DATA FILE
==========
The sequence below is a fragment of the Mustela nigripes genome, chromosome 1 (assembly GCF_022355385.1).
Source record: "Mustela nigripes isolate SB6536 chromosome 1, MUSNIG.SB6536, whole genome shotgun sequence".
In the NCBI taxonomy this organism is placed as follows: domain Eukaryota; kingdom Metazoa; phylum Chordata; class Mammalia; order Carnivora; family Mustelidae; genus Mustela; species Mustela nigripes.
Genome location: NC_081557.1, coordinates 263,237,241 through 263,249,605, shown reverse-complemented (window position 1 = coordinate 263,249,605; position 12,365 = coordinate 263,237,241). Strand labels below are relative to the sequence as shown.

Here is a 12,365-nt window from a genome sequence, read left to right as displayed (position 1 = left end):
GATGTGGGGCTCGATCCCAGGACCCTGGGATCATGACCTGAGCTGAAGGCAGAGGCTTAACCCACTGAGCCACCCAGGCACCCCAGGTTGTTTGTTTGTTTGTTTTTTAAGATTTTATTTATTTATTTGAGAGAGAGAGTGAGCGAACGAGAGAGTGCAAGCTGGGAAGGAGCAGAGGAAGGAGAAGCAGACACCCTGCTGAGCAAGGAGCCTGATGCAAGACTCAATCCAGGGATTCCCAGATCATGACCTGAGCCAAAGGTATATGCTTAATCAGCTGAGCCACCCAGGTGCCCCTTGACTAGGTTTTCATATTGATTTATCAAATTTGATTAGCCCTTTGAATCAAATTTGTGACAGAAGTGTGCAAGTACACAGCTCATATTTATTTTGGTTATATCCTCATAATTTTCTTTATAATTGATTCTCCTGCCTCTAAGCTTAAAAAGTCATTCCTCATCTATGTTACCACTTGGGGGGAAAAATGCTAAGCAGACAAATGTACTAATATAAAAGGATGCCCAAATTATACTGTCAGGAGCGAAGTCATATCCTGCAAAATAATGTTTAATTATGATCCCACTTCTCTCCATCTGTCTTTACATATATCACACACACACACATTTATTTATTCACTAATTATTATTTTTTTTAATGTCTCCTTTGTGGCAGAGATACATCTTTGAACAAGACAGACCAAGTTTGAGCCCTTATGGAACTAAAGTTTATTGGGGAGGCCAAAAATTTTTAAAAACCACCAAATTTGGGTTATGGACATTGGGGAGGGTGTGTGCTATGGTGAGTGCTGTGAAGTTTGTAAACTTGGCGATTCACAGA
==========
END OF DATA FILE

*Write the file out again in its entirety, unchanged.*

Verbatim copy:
The sequence below is a fragment of the Mustela nigripes genome, chromosome 1 (assembly GCF_022355385.1).
Source record: "Mustela nigripes isolate SB6536 chromosome 1, MUSNIG.SB6536, whole genome shotgun sequence".
In the NCBI taxonomy this organism is placed as follows: domain Eukaryota; kingdom Metazoa; phylum Chordata; class Mammalia; order Carnivora; family Mustelidae; genus Mustela; species Mustela nigripes.
Genome location: NC_081557.1, coordinates 263,237,241 through 263,249,605, shown reverse-complemented (window position 1 = coordinate 263,249,605; position 12,365 = coordinate 263,237,241). Strand labels below are relative to the sequence as shown.

Here is a 12,365-nt window from a genome sequence, read left to right as displayed (position 1 = left end):
GATGTGGGGCTCGATCCCAGGACCCTGGGATCATGACCTGAGCTGAAGGCAGAGGCTTAACCCACTGAGCCACCCAGGCACCCCAGGTTGTTTGTTTGTTTGTTTTTTAAGATTTTATTTATTTATTTGAGAGAGAGAGTGAGCGAACGAGAGAGTGCAAGCTGGGAAGGAGCAGAGGAAGGAGAAGCAGACACCCTGCTGAGCAAGGAGCCTGATGCAAGACTCAATCCAGGGATTCCCAGATCATGACCTGAGCCAAAGGTATATGCTTAATCAGCTGAGCCACCCAGGTGCCCCTTGACTAGGTTTTCATATTGATTTATCAAATTTGATTAGCCCTTTGAATCAAATTTGTGACAGAAGTGTGCAAGTACACAGCTCATATTTATTTTGGTTATATCCTCATAATTTTCTTTATAATTGATTCTCCTGCCTCTAAGCTTAAAAAGTCATTCCTCATCTATGTTACCACTTGGGGGGAAAAATGCTAAGCAGACAAATGTACTAATATAAAAGGATGCCCAAATTATACTGTCAGGAGCGAAGTCATATCCTGCAAAATAATGTTTAATTATGATCCCACTTCTCTCCATCTGTCTTTACATATATCACACACACACACATTTATTTATTCACTAATTATTATTTTTTTTAATGTCTCCTTTGTGGCAGAGATACATCTTTGAACAAGACAGACCAAGTTTGAGCCCTTATGGAACTAAAGTTTATTGGGGAGGCCAAAAATTTTTAAAAACCACCAAATTTGGGTTATGGACATTGGGGAGGGTGTGTGCTATGGTGAGTGCTGTGAAGTTTGTAAACTTGGCGATTCACAGA